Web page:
The plight of a crew from a bulk carrier who had been denied shore leave for up to 10 months, and whose work contracts had been extended, has finally ended thanks to Stella Marris Tees ship visitors.
The ship arrived at Tees Dock in Northeast England on the weekend of August 13 and 14, with 22 seafarers on board. On August 15, two Stella Maris’ ship visitors Billy Barnett and Roger Worton conducted a routine visit, taking with them welcome packs and bags of clothing for the crew. These were well-received by the men.
During the course of conversation, several crew members indicated that all was not right on board. Billy and Roger found out that some of the crew had not been allowed shore leave for up to 10 months, due to Covid risks. Their contracts had also been extended for up to 10 months.
This initial contact with the crew was followed up by a second one the day after by another two of our Tees ship visitors, Graham Sargeant and Wico van Mourik. They were not allowed to board the ship, so a senior crew member came down to meet them.
The seafarer said the crew was under huge mental and physical strain on the seafarers. He said that during the voyage to Teesport from the United States, he was only getting two hours sleep a day because he was so stressed and overworked. Communication with family back home was also limited. There was internet onboard, but it wasn’t very good, the seafarer had said.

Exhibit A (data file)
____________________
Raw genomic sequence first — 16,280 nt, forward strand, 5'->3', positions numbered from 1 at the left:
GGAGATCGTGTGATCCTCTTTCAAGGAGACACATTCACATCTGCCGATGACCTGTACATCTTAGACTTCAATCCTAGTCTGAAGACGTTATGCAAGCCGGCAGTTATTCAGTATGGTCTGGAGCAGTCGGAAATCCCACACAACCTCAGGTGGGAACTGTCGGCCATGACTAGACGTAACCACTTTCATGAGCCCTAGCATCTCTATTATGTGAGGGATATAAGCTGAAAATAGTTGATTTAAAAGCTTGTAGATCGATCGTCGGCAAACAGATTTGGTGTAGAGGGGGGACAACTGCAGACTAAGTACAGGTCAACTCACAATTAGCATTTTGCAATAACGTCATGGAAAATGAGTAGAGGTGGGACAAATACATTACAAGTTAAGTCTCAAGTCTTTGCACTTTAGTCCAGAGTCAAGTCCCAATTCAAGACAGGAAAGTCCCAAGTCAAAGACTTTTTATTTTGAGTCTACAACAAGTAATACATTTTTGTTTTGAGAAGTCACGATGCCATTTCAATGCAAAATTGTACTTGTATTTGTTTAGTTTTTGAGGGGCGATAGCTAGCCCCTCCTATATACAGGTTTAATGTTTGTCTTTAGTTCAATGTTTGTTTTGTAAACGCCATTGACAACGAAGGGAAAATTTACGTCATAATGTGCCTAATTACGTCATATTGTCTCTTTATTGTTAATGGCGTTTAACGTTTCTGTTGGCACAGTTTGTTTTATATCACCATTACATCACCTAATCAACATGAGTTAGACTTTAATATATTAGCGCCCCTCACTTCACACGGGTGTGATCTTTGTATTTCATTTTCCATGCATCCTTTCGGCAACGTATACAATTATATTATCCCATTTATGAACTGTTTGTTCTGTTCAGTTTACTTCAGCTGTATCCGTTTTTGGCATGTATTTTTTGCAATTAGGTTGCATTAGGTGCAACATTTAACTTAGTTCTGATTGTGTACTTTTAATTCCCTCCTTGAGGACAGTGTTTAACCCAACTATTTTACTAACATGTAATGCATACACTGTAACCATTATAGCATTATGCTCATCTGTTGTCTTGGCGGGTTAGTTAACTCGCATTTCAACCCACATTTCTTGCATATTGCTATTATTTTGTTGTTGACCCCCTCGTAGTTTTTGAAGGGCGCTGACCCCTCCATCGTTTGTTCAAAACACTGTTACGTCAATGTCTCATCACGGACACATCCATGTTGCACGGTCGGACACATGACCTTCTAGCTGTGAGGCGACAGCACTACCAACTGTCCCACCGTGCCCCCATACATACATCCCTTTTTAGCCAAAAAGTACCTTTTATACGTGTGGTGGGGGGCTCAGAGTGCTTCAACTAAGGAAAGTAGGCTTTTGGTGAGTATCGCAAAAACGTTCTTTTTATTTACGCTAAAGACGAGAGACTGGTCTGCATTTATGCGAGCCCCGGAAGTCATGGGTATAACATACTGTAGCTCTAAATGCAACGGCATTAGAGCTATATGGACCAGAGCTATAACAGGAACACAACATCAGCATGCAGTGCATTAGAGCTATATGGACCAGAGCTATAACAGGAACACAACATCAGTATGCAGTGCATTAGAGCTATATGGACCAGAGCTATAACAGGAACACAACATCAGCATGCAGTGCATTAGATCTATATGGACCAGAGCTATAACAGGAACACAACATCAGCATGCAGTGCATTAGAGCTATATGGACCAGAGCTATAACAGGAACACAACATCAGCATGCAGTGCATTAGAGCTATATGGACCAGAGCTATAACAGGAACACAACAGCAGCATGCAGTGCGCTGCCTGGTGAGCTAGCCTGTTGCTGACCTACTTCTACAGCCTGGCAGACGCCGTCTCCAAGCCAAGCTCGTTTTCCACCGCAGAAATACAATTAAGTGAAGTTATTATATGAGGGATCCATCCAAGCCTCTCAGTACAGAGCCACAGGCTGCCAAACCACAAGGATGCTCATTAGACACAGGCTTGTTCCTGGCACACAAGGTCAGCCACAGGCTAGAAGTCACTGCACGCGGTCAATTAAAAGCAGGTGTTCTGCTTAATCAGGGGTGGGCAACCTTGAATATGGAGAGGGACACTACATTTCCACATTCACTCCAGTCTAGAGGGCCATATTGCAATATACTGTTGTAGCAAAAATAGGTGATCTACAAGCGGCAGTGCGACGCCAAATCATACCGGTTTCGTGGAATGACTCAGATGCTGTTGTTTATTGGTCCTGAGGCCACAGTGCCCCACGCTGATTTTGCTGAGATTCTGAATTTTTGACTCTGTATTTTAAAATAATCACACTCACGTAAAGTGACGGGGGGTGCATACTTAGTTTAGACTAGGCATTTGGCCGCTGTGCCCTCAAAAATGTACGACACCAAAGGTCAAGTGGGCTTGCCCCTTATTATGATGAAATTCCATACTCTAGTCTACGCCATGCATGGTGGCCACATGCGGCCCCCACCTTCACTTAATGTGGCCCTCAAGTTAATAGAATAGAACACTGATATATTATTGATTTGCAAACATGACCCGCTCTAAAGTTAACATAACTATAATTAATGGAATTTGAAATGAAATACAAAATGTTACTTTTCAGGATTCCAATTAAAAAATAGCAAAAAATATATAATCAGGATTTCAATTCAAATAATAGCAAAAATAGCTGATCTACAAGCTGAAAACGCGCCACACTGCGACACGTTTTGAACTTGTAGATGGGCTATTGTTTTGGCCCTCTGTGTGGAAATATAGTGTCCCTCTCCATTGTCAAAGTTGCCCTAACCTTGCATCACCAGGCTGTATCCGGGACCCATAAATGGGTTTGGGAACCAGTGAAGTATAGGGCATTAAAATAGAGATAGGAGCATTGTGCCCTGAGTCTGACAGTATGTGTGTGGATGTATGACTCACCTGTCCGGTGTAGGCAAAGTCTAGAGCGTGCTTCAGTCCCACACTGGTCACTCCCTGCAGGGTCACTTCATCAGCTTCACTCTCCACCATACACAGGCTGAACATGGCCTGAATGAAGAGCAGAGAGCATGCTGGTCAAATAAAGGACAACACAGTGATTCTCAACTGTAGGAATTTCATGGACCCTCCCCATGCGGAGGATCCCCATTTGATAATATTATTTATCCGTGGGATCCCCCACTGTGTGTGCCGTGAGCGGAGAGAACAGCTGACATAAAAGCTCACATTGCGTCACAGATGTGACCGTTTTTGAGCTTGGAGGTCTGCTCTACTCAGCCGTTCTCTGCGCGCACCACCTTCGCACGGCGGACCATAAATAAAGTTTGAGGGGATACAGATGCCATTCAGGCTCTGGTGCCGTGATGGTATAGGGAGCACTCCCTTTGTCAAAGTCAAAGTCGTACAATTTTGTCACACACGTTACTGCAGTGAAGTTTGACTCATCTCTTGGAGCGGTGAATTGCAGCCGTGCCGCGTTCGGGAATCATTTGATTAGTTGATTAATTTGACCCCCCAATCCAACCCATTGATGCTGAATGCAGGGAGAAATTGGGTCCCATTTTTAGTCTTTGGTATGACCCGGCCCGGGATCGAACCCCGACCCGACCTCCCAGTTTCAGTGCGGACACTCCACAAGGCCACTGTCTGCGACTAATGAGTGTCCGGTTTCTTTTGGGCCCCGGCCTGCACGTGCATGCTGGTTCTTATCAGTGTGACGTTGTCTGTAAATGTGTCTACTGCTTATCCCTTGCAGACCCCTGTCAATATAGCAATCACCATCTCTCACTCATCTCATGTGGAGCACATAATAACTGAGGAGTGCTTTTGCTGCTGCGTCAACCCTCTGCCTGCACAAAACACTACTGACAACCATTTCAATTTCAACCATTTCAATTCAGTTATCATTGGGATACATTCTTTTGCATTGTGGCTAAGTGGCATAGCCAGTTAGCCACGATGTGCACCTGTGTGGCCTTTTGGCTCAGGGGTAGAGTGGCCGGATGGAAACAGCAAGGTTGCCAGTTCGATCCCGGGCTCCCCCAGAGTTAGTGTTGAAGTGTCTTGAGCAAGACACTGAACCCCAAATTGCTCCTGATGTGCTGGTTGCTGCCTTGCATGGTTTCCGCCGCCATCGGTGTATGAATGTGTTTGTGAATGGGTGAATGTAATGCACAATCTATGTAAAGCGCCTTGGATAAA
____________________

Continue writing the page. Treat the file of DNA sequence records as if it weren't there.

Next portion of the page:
He was also concerned that the crew were no longer able to operate the vessel safely as they were exhausted.
Worried about the crew’s physical and mental wellbeing, and their safety, the Stella Maris team contacted the Maritime and Coastguard Agency (MCA) and the International Transport Workers Federation (ITF), who visited the vessel on August 17. A vessel detention notice was served that afternoon.
Following that, the seafarers were able to go ashore for the first time in many months. They spent time relaxing at the South Tees Mission Centre. More good news was to follow, as 11 of the crew were repatriated to the Philippines on August 20.
The men had been through a lot and were struggling to cope, but fortunately, Stella Maris ship visitors were present to check on them and find out about their trouble and inform the MCA and ITF so prompt action could be taken. They visited the crew, and offered advice, reassurance and encouragement throughout their ordeal. They also supplied SIM cards, clothing and chocolate, all of which they were grateful for.